• Utah Antidiscrimination Act, Utah Code § 34A-5-106. This statute prohibits employers of 15 or more persons from terminating or retaliating against an otherwise qualified person (a) because of race, color, sex, pregnancy, pregnancy-related conditions, childbirth, age (40 or over), religion, national origin, disability, sexual orientation, or gender identity; (b) for engaging in activity protected by the statute; or (c) for engaging in a “lawful expression or expressive activity” outside of the workplace about the person’s “religious, political, or personal convictions, including convictions about marriage, family, or sexuality,” unless the expression or expressive activity is in “direct conflict with the essential business-related interests of the employer.”). We will discuss this statute in more detail in a future post.

There are other Utah statutes that do not expressly prohibit the termination of an employee but that might give rise to a claim for wrongful discharge in violation of public policy.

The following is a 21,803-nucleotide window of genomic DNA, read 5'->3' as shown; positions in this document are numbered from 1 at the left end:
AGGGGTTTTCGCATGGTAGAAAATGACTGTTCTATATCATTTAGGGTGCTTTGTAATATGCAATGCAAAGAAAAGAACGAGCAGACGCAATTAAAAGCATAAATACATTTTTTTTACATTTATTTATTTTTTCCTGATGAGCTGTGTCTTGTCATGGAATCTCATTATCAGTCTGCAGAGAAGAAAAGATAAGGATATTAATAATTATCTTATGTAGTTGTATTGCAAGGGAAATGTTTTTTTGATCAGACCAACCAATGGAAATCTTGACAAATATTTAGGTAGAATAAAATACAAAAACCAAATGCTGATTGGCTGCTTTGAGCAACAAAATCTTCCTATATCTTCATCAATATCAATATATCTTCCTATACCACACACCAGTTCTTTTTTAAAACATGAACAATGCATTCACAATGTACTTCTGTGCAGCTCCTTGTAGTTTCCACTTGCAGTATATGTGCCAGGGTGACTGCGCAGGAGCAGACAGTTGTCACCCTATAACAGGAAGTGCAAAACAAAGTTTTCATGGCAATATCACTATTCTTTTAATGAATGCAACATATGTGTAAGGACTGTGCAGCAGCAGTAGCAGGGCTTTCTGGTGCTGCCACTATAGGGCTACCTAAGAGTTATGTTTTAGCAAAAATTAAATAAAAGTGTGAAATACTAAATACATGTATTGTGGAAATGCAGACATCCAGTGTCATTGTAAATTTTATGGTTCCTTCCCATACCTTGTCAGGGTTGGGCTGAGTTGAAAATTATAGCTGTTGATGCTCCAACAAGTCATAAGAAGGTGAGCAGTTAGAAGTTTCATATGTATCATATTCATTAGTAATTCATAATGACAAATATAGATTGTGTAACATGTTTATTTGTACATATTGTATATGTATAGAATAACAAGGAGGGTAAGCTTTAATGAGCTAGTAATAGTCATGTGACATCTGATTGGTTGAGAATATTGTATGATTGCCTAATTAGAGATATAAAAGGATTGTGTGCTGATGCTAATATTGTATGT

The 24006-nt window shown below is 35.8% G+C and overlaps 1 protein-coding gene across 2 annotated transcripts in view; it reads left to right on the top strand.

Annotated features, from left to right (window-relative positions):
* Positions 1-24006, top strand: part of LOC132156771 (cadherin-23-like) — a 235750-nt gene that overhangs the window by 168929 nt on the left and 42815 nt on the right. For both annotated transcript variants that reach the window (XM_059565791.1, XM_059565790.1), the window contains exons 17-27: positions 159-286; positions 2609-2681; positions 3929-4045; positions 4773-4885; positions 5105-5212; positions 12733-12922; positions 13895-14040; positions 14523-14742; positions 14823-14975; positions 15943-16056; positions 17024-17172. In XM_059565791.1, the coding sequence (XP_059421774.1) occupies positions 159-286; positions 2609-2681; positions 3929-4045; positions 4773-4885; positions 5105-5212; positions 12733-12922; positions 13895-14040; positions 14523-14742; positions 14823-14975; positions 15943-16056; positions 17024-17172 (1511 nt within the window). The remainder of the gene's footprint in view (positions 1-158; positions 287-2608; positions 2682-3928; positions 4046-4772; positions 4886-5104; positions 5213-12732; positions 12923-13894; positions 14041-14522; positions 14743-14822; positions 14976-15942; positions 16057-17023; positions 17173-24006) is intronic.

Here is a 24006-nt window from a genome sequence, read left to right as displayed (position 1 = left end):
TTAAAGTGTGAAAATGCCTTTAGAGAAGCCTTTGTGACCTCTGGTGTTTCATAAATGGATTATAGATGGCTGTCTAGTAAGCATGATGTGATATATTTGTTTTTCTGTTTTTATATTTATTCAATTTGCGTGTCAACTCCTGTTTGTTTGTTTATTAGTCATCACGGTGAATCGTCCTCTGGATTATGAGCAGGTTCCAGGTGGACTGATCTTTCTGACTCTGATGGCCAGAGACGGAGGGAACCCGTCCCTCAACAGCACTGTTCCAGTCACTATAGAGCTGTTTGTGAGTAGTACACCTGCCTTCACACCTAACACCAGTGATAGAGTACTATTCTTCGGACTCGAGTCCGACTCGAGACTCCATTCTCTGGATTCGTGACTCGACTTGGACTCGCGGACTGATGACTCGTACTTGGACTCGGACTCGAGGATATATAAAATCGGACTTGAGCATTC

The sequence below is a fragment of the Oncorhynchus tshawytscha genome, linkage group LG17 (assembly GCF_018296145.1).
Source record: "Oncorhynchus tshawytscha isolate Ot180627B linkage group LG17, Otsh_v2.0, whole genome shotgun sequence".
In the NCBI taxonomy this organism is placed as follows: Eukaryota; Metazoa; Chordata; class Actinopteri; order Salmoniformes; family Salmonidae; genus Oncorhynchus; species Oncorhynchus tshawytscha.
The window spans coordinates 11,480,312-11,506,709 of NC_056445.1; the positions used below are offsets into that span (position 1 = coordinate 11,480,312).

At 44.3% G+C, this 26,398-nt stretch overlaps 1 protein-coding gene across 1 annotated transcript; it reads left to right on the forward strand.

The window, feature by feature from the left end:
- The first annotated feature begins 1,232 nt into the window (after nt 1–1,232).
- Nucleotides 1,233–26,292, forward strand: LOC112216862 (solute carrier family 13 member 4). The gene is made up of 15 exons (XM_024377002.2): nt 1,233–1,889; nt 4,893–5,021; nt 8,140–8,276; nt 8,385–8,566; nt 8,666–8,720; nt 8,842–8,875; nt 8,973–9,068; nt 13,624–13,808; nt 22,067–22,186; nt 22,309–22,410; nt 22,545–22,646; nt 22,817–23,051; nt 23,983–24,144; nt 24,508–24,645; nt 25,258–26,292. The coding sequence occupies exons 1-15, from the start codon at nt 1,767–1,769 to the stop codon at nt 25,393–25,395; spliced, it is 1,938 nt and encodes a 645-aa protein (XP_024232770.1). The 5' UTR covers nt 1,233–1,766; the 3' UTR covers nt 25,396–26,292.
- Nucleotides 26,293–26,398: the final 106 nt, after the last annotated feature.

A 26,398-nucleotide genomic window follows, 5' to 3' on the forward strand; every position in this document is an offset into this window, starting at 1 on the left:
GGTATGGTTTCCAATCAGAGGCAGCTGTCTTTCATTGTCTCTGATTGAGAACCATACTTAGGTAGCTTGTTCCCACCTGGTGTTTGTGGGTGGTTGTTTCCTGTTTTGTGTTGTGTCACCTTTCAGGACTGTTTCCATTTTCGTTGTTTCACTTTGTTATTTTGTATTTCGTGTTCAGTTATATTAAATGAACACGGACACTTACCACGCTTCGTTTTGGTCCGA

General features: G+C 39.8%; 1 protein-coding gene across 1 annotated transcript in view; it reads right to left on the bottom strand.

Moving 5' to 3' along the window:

January 31, 2019: Are there any public policy exceptions to the employment-at-will doctrine in Utah?

Yes.

Above we discussed express statutory exceptions to the employment at-will doctrine in Utah.  Those are statutes that expressly state that an employer may not fire someone for a specific reason (like sex or color, for example).  However, as discussed below, even statutes (or other sources of law) that say nothing about terminating an employee might make it wrongful for an employer to discharge an employee in certain circumstances.  This is the result of a judicially created exception to the employment-at-will presumption, which is founded in notions of “public policy.”